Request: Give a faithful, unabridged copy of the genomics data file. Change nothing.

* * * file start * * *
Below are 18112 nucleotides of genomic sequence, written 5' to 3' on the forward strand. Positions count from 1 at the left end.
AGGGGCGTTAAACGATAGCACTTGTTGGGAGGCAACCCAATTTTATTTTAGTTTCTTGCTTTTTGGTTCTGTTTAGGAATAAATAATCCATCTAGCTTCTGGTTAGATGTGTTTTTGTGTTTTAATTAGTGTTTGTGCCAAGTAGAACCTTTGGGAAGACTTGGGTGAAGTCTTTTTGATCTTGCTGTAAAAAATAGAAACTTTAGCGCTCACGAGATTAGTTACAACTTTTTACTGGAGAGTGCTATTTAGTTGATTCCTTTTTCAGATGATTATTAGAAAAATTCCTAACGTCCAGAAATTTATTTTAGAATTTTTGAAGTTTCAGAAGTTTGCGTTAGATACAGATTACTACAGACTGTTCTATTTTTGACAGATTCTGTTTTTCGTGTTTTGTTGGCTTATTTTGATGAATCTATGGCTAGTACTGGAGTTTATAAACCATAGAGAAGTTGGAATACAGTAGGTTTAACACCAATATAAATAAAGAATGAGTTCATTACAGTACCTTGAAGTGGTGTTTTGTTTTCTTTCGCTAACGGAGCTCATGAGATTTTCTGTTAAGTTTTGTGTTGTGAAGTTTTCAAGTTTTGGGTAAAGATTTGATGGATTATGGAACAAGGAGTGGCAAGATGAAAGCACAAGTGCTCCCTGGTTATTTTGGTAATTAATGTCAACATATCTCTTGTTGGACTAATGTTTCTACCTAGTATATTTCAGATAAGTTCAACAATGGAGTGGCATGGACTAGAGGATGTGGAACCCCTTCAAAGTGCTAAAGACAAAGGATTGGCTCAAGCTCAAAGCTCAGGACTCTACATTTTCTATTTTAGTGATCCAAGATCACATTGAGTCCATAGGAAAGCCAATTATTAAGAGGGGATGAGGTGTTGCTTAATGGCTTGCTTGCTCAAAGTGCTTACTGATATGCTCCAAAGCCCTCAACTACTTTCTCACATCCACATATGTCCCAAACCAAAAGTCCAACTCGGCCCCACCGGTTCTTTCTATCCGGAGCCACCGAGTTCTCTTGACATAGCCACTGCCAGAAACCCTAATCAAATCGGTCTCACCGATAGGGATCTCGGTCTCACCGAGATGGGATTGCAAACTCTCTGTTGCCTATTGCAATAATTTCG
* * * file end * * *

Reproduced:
Below are 18112 nucleotides of genomic sequence, written 5' to 3' on the forward strand. Positions count from 1 at the left end.
AGGGGCGTTAAACGATAGCACTTGTTGGGAGGCAACCCAATTTTATTTTAGTTTCTTGCTTTTTGGTTCTGTTTAGGAATAAATAATCCATCTAGCTTCTGGTTAGATGTGTTTTTGTGTTTTAATTAGTGTTTGTGCCAAGTAGAACCTTTGGGAAGACTTGGGTGAAGTCTTTTTGATCTTGCTGTAAAAAATAGAAACTTTAGCGCTCACGAGATTAGTTACAACTTTTTACTGGAGAGTGCTATTTAGTTGATTCCTTTTTCAGATGATTATTAGAAAAATTCCTAACGTCCAGAAATTTATTTTAGAATTTTTGAAGTTTCAGAAGTTTGCGTTAGATACAGATTACTACAGACTGTTCTATTTTTGACAGATTCTGTTTTTCGTGTTTTGTTGGCTTATTTTGATGAATCTATGGCTAGTACTGGAGTTTATAAACCATAGAGAAGTTGGAATACAGTAGGTTTAACACCAATATAAATAAAGAATGAGTTCATTACAGTACCTTGAAGTGGTGTTTTGTTTTCTTTCGCTAACGGAGCTCATGAGATTTTCTGTTAAGTTTTGTGTTGTGAAGTTTTCAAGTTTTGGGTAAAGATTTGATGGATTATGGAACAAGGAGTGGCAAGATGAAAGCACAAGTGCTCCCTGGTTATTTTGGTAATTAATGTCAACATATCTCTTGTTGGACTAATGTTTCTACCTAGTATATTTCAGATAAGTTCAACAATGGAGTGGCATGGACTAGAGGATGTGGAACCCCTTCAAAGTGCTAAAGACAAAGGATTGGCTCAAGCTCAAAGCTCAGGACTCTACATTTTCTATTTTAGTGATCCAAGATCACATTGAGTCCATAGGAAAGCCAATTATTAAGAGGGGATGAGGTGTTGCTTAATGGCTTGCTTGCTCAAAGTGCTTACTGATATGCTCCAAAGCCCTCAACTACTTTCTCACATCCACATATGTCCCAAACCAAAAGTCCAACTCGGCCCCACCGGTTCTTTCTATCCGGAGCCACCGAGTTCTCTTGACATAGCCACTGCCAGAAACCCTAATCAAATCGGTCTCACCGATAGGGATCTCGGTCTCACCGAGATGGGATTGCAAACTCTCTGTTGCCTATTGCAATAATTTCG